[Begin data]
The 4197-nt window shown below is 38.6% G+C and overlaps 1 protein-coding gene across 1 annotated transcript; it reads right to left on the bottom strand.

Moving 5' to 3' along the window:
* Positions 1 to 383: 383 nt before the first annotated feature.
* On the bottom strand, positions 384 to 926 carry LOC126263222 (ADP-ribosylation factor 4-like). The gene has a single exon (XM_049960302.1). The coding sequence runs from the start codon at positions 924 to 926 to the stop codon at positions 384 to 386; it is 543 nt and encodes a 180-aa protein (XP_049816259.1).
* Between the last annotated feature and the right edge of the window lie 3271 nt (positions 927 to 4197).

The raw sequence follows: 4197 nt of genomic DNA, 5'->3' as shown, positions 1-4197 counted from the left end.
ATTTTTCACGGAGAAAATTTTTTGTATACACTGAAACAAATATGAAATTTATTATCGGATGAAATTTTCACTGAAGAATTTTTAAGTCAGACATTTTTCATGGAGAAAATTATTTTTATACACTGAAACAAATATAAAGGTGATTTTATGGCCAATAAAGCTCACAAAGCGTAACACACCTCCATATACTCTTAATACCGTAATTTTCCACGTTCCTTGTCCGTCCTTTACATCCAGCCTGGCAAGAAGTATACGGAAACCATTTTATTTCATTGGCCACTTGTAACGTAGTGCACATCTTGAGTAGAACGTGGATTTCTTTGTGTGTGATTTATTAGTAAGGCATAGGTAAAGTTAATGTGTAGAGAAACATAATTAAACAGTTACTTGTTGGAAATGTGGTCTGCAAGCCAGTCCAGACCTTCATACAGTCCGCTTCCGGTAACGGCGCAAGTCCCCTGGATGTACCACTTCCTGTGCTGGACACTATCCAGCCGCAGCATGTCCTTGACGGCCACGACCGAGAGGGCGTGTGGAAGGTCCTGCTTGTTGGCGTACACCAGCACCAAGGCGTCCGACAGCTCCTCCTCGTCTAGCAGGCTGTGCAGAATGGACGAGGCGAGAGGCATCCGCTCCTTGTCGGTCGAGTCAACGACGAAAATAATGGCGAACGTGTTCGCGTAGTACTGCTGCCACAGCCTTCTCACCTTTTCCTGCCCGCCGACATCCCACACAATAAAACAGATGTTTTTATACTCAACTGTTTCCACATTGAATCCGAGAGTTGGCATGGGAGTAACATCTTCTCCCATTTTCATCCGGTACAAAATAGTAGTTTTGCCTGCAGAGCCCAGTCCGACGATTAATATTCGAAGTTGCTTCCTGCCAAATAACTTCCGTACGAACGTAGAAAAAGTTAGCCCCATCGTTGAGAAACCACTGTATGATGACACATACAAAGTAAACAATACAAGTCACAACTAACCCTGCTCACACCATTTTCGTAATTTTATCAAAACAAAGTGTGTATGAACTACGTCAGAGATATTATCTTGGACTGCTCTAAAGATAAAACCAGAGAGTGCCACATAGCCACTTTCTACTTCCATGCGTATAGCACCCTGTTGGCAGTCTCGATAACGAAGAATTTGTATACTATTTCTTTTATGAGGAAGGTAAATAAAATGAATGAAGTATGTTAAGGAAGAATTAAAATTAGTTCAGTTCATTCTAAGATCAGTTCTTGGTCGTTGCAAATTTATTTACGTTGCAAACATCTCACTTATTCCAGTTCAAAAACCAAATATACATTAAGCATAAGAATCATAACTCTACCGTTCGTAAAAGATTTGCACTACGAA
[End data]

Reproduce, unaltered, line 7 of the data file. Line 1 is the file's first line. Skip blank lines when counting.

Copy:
ATTTTTCACGGAGAAAATTTTTTGTATACACTGAAACAAATATGAAATTTATTATCGGATGAAATTTTCACTGAAGAATTTTTAAGTCAGACATTTTTCATGGAGAAAATTATTTTTATACACTGAAACAAATATAAAGGTGATTTTATGGCCAATAAAGCTCACAAAGCGTAACACACCTCCATATACTCTTAATACCGTAATTTTCCACGTTCCTTGTCCGTCCTTTACATCCAGCCTGGCAAGAAGTATACGGAAACCATTTTATTTCATTGGCCACTTGTAACGTAGTGCACATCTTGAGTAGAACGTGGATTTCTTTGTGTGTGATTTATTAGTAAGGCATAGGTAAAGTTAATGTGTAGAGAAACATAATTAAACAGTTACTTGTTGGAAATGTGGTCTGCAAGCCAGTCCAGACCTTCATACAGTCCGCTTCCGGTAACGGCGCAAGTCCCCTGGATGTACCACTTCCTGTGCTGGACACTATCCAGCCGCAGCATGTCCTTGACGGCCACGACCGAGAGGGCGTGTGGAAGGTCCTGCTTGTTGGCGTACACCAGCACCAAGGCGTCCGACAGCTCCTCCTCGTCTAGCAGGCTGTGCAGAATGGACGAGGCGAGAGGCATCCGCTCCTTGTCGGTCGAGTCAACGACGAAAATAATGGCGAACGTGTTCGCGTAGTACTGCTGCCACAGCCTTCTCACCTTTTCCTGCCCGCCGACATCCCACACAATAAAACAGATGTTTTTATACTCAACTGTTTCCACATTGAATCCGAGAGTTGGCATGGGAGTAACATCTTCTCCCATTTTCATCCGGTACAAAATAGTAGTTTTGCCTGCAGAGCCCAGTCCGACGATTAATATTCGAAGTTGCTTCCTGCCAAATAACTTCCGTACGAACGTAGAAAAAGTTAGCCCCATCGTTGAGAAACCACTGTATGATGACACATACAAAGTAAACAATACAAGTCACAACTAACCCTGCTCACACCATTTTCGTAATTTTATCAAAACAAAGTGTGTATGAACTACGTCAGAGATATTATCTTGGACTGCTCTAAAGATAAAACCAGAGAGTGCCACATAGCCACTTTCTACTTCCATGCGTATAGCACCCTGTTGGCAGTCTCGATAACGAAGAATTTGTATACTATTTCTTTTATGAGGAAGGTAAATAAAATGAATGAAGTATGTTAAGGAAGAATTAAAATTAGTTCAGTTCATTCTAAGATCAGTTCTTGGTCGTTGCAAATTTATTTACGTTGCAAACATCTCACTTATTCCAGTTCAAAAACCAAATATACATTAAGCATAAGAATCATAACTCTACCGTTCGTAAAAGATTTGCACTACGAA